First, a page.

Rating: 3.5 stars, rounded up.
I went into this novel with a bit of hesitation. I’ve read many of Beth Moore’s Bible studies and been touched and illuminated them over the years. This book is Beth’s first attempt at writing fiction. I’ve always loved her writing style, which is full of character and makes reading non-fiction more fun. But I can only imagine how difficult transitioning from writing Bible studies to writing fiction must be, and to keep yourself from sounding preachy when you’re so used to, well, preaching.
However, I have to say that I was pleasantly surprised! The writing was engaging and funny, even if the plot was fairly dark. Knowing some of Beth’s story, that darkness was expected. As was the light and humor that permeated the darkness. I could feel her straining not to be preachy as she wrote, though there were a few places where that preachiness peeked through just a touch. But for the most part, Beth did a wonderful job of balancing her own opinions with those of her characters.
And those characters were so much fun! The tenants of Saint Sans are a motley crew with loads of personality. While the main character, Jillian, grated on me during the first half of the book, I understood the purpose. You can’t witness the growth of a character if they have no need to grow. Jillian definitely had that room, but thankfully she did indeed grow throughout the novel. The characters went through some terrible things, though they made a valiant effort to laugh in the face of adversity. I thought this was a beautiful quote about the pain of losing a loved one:
“The pain of a hard good-bye is the heart’s tribute to the privilege to love.”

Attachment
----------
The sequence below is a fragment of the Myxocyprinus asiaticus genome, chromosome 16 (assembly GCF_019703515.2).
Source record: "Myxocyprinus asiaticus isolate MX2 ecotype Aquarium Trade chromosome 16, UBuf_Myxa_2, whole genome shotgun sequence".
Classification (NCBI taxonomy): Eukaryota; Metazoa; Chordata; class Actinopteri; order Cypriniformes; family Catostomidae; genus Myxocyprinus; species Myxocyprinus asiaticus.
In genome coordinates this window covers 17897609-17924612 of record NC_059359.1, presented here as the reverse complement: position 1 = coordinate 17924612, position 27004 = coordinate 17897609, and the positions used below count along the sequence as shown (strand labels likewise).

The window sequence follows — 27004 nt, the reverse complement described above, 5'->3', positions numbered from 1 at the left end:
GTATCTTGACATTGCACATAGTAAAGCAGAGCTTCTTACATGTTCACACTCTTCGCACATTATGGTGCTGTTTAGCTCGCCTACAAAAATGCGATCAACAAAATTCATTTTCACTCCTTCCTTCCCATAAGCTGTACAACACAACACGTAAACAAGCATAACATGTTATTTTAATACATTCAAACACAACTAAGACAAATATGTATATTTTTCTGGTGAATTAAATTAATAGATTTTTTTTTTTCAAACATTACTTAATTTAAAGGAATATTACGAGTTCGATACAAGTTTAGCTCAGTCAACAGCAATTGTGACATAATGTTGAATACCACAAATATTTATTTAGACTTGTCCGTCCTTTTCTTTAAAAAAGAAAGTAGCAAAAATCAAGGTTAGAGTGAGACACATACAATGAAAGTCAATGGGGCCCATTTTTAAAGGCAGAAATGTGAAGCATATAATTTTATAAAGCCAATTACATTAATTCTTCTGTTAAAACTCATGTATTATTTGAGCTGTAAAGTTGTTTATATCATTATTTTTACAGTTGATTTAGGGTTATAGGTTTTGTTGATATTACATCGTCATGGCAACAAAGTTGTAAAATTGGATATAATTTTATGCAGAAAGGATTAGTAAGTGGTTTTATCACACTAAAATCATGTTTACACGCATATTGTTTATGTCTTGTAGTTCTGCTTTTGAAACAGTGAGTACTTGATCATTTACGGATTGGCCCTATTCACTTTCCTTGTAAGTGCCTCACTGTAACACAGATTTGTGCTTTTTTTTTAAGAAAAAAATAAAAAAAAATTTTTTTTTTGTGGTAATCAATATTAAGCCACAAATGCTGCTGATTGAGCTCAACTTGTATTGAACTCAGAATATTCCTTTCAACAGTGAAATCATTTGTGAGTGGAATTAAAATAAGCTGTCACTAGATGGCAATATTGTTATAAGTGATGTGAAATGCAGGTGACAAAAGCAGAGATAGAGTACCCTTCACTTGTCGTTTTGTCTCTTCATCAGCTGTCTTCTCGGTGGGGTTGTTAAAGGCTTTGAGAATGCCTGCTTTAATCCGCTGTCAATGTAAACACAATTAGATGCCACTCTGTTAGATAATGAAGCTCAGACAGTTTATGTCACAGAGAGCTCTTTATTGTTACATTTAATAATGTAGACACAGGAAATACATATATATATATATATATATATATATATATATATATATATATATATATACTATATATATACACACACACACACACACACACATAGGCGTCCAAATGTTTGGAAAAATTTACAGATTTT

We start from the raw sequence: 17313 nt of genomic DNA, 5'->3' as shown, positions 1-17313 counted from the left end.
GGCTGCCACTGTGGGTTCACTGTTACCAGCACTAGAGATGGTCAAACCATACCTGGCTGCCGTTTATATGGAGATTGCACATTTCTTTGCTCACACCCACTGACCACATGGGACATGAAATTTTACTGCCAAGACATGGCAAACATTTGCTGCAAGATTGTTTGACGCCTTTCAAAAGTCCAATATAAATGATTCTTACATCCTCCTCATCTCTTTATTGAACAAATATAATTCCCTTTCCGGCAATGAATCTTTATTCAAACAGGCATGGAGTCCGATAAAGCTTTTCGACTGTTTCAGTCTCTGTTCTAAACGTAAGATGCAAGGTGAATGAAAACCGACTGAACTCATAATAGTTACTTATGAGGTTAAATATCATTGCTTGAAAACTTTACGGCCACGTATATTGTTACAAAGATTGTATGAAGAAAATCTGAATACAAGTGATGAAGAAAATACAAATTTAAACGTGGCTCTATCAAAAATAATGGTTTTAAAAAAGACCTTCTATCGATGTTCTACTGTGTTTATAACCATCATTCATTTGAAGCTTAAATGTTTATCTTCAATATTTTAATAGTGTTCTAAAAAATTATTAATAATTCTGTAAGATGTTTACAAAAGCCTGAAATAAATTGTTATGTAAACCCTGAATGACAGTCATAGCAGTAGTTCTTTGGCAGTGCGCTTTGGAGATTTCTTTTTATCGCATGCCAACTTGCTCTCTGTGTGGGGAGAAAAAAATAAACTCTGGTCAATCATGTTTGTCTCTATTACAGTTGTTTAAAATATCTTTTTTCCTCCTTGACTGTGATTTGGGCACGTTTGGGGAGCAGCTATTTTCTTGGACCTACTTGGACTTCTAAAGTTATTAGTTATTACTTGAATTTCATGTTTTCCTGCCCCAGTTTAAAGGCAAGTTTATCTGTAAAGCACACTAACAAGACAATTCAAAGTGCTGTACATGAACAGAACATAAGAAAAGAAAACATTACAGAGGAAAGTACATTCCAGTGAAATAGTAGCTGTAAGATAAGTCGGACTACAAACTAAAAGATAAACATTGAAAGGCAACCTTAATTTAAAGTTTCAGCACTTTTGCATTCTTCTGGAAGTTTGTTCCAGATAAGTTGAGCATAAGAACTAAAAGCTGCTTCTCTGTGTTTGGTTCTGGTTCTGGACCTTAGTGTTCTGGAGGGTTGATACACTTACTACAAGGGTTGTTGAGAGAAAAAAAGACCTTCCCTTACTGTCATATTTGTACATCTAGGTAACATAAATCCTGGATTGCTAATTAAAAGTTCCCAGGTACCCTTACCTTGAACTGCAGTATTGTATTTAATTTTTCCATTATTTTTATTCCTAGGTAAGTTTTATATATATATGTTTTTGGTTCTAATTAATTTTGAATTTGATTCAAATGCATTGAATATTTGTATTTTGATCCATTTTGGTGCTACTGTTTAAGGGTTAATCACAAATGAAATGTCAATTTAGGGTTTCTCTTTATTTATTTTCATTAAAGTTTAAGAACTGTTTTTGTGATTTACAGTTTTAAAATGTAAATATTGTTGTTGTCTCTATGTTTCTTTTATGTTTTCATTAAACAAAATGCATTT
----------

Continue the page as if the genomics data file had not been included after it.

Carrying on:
Probably my favorite aspect of this book besides the humor was the setting. I love books set in my home state, and New Orleans is undoubtedly the cultural center of Louisiana. I have a soft spot for Southern novels that actually sound and feel quintessentially Southern throughout, and this one did. Beth is most definitely a Southern Belle, and that mix of sass and sweetness that are the defining characteristics of Southern ladies.
And she genuinely loves Jesus, which shines through in the last half of the novel. I thought that the growth of the spiritual element of the book felt natural, which isn’t always the case in Christian fiction. I love Jesus with all of my heart, but even I sometimes feel that Christian novels are heavy-handed when it comes to the faith aspect. Then there are others that don’t even really mention God at all, and I can’t see how they differ from novels outside of the Christian fiction genre. I thought this was well balanced.
All in all, I enjoyed this book. There were slow parts, and it occasionally felt just the slightest bit preachy. But even in that, I could feel her desire to communicate the love of Jesus that has radically altered her life, so that preachiness never reached heavy-handed or offensive levels. If Beth decides to write more fiction, I look forward to seeing how her writing changes and grow in this new genre. I’ll leave you with they words with which Beth closed her acknowledgements at the end of the book:
“Jesus loves us. He is not scandalized by our failures. He is not limited in what he can do with what’s left after family disasters. Nothing is beyond his redemption when he is invited in. No one with a whit of breath left is beyond the reach of his grace.”